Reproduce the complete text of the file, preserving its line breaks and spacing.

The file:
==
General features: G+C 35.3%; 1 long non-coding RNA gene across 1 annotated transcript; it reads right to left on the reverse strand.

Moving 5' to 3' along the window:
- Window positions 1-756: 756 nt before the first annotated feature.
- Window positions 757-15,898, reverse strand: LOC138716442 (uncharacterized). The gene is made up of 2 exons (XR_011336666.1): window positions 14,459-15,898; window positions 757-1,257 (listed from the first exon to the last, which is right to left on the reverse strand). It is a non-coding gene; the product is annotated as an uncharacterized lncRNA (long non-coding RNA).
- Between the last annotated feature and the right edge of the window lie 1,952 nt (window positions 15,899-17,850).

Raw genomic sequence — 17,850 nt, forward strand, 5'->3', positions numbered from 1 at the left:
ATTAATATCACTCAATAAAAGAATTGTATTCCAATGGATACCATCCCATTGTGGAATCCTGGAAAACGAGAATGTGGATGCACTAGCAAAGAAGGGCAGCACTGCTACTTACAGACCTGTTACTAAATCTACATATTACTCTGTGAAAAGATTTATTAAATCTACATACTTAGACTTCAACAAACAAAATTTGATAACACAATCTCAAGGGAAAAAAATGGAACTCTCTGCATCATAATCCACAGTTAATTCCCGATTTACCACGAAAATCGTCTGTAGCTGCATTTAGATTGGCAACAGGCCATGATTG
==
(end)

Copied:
General features: G+C 35.3%; 1 long non-coding RNA gene across 1 annotated transcript; it reads right to left on the reverse strand.

Moving 5' to 3' along the window:
- Window positions 1-756: 756 nt before the first annotated feature.
- Window positions 757-15,898, reverse strand: LOC138716442 (uncharacterized). The gene is made up of 2 exons (XR_011336666.1): window positions 14,459-15,898; window positions 757-1,257 (listed from the first exon to the last, which is right to left on the reverse strand). It is a non-coding gene; the product is annotated as an uncharacterized lncRNA (long non-coding RNA).
- Between the last annotated feature and the right edge of the window lie 1,952 nt (window positions 15,899-17,850).

Raw genomic sequence — 17,850 nt, forward strand, 5'->3', positions numbered from 1 at the left:
ATTAATATCACTCAATAAAAGAATTGTATTCCAATGGATACCATCCCATTGTGGAATCCTGGAAAACGAGAATGTGGATGCACTAGCAAAGAAGGGCAGCACTGCTACTTACAGACCTGTTACTAAATCTACATATTACTCTGTGAAAAGATTTATTAAATCTACATACTTAGACTTCAACAAACAAAATTTGATAACACAATCTCAAGGGAAAAAAATGGAACTCTCTGCATCATAATCCACAGTTAATTCCCGATTTACCACGAAAATCGTCTGTAGCTGCATTTAGATTGGCAACAGGCCATGATTG